AU sounds the alarm over Covid-19 fatality rate in Africa

The African Union Centre for Disease Control and Prevention (Africa-CDC) has sounded the alarm over case-fatality rate of the coronavirus on the continent as it stands at 2.5%, compared to 2.2% worldwide.

Underlining that the second wave of the epidemic is proving more deadly in Africa, the Africa-CDC announced on Thursday that the case-fatality rate now exceeds the world average.

This rate now stands at 2.5% of recorded cases, above the world average of 2.2%, explained CDC Director John Nkengasong at a press conference. The number of cases on the continent has increased by 14% per week in the past month.

Since the beginning of the pandemic, Africa officially remains one of the least affected continents, with 3.3 million cases of Covid-19 and almost 82,000 deaths, according to the center.

But the increase in the case-fatality rate marks a break with the first wave, when it had remained below the global average, Nkengasong said. “We are now seeing a reversal. This is one of the notable features of the second wave, which we have to fight hard.’’

At present, 21 African countries have case-fatality rates above the world average. These include Sudan with a case-fatality rate of 6.2 per cent, Egypt with 5.5 per cent, and Liberia with 4.4 per cent.

This excess mortality is caused by the accelerating number of cases, which is clogging up health systems on the continent, according to Mr Nkengasong.

The dynamics of the epidemic “is overwhelming the capacity of nurses and doctors to manage patients,” he explained: “Patients are not getting the attention and care they need because we have a limited number of beds and supplies.” Mr. Nkengasong highlighted the need for oxygen, which is used to treat severe forms of Covid-19, which are becoming “critical. In Nigeria, Africa’s most populous country, health authorities report having to “choose which patients to treat and which to refuse care,” he said.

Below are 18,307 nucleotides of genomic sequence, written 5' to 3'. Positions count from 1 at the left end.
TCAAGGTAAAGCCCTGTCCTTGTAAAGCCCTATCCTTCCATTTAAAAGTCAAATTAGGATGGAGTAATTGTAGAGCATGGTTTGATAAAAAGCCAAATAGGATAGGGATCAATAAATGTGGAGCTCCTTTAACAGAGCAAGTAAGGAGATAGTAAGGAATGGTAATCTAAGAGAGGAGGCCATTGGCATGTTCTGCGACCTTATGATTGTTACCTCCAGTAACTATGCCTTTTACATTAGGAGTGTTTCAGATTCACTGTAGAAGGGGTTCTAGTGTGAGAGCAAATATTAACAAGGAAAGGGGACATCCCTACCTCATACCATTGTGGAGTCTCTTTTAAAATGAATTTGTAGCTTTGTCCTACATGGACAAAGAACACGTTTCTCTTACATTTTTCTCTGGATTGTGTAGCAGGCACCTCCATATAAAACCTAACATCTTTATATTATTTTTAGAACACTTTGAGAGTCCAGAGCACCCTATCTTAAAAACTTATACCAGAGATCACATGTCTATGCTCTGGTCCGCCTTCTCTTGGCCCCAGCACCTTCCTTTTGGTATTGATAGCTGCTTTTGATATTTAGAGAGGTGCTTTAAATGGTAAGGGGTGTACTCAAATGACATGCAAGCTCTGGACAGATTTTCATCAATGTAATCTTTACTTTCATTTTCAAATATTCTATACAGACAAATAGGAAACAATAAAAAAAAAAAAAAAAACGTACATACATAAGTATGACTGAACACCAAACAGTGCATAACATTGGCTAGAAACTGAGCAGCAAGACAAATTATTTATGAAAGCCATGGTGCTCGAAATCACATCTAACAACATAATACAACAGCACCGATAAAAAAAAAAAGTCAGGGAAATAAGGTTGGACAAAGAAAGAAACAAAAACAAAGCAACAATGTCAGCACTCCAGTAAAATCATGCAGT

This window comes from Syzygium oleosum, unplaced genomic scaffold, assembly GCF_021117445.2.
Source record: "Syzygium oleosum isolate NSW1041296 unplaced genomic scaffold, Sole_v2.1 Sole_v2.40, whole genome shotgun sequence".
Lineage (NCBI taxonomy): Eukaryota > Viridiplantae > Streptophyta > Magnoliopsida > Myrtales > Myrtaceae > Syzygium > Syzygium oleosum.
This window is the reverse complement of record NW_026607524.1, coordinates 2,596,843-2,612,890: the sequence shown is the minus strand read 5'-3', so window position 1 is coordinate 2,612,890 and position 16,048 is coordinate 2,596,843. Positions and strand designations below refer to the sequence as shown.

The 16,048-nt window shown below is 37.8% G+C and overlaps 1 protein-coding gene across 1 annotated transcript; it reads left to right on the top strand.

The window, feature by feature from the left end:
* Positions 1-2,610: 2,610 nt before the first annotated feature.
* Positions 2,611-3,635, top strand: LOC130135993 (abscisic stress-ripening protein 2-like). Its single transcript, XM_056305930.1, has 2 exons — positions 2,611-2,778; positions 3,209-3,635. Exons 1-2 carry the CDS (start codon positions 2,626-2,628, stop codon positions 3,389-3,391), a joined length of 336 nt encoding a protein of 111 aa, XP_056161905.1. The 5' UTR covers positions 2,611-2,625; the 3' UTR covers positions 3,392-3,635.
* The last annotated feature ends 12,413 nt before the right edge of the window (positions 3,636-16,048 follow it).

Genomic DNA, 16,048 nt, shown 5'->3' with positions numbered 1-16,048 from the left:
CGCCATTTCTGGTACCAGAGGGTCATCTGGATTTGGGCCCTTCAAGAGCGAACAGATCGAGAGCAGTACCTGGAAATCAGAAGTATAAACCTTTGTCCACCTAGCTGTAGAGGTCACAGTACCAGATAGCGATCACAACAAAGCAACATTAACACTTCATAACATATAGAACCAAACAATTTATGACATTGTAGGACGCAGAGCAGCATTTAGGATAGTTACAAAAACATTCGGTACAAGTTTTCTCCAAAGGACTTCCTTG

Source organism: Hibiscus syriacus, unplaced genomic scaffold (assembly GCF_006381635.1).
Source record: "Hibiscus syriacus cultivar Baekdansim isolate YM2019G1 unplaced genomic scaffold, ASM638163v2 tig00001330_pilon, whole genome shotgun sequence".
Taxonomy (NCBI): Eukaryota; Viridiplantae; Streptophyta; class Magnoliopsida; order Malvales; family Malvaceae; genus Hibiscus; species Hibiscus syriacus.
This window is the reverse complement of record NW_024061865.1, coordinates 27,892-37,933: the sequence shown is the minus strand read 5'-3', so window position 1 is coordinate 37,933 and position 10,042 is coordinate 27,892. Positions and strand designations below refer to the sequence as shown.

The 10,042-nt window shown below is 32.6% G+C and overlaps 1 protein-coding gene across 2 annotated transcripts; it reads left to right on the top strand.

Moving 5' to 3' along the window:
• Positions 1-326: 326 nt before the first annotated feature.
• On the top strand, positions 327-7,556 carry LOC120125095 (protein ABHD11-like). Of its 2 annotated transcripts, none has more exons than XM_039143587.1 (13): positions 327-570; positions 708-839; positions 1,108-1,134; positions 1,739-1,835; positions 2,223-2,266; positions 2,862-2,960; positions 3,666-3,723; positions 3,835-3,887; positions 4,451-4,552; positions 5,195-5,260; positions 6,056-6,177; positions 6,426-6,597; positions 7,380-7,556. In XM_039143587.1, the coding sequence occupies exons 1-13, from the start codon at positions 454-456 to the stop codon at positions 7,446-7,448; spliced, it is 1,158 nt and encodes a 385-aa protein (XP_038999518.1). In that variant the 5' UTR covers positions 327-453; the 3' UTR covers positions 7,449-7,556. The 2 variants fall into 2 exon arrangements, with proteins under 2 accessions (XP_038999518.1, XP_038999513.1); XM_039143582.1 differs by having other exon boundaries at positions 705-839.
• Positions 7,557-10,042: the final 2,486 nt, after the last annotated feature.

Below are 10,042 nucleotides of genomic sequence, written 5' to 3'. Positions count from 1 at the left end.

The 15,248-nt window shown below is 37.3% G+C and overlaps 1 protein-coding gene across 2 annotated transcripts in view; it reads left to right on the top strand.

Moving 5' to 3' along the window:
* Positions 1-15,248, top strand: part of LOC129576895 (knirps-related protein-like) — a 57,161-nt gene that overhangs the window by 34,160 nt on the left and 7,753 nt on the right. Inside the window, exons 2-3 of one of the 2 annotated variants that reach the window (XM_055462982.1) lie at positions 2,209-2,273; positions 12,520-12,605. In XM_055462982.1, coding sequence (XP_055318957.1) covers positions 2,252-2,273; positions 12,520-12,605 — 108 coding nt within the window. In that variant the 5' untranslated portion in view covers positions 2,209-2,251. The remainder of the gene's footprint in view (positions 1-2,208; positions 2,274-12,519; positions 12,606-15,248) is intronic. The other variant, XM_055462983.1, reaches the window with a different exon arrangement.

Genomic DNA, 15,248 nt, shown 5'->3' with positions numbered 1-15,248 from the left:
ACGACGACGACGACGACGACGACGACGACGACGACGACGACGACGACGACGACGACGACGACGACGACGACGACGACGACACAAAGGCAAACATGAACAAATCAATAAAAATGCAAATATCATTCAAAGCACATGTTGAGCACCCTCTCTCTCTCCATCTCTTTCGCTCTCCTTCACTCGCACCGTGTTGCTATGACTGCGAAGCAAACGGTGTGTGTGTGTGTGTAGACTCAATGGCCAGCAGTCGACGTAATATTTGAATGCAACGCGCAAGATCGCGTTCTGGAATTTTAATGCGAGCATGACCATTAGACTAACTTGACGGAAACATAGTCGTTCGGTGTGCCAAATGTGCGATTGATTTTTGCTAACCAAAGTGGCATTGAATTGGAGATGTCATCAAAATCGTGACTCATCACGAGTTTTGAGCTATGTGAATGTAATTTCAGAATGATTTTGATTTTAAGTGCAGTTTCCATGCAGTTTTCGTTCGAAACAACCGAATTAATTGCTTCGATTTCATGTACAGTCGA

The AU announced last week that it had ordered 270 million vaccines for the continent, in addition to those planned through Covax, an initiative of the World Health Organization (WHO) and private partners for equitable access to vaccines. Negotiations are “under way” with Russia and China to order additional doses, but “we don’t have an agreement yet,” Nkengasong said.

However, according to various officials working towards getting doses for the continent, Africa will have to wait “weeks if not months” before receiving Covid-19 vaccines approved by the World Health Organization.

Close to 900 million doses have been secured so far through various initiatives, enough to inoculate about 30% of the continent’s 1.3 billion people this year.

Hoarding by wealthy nations, funding shortfalls, regulations and cold chain requirements have slowed the process of rolling out the vaccines. “The world is on the brink of a catastrophic moral failure and the price will be paid with lives and livelihoods in the poorest countries,” warned WHO head Dr Tedros Ghebreyesus.

 

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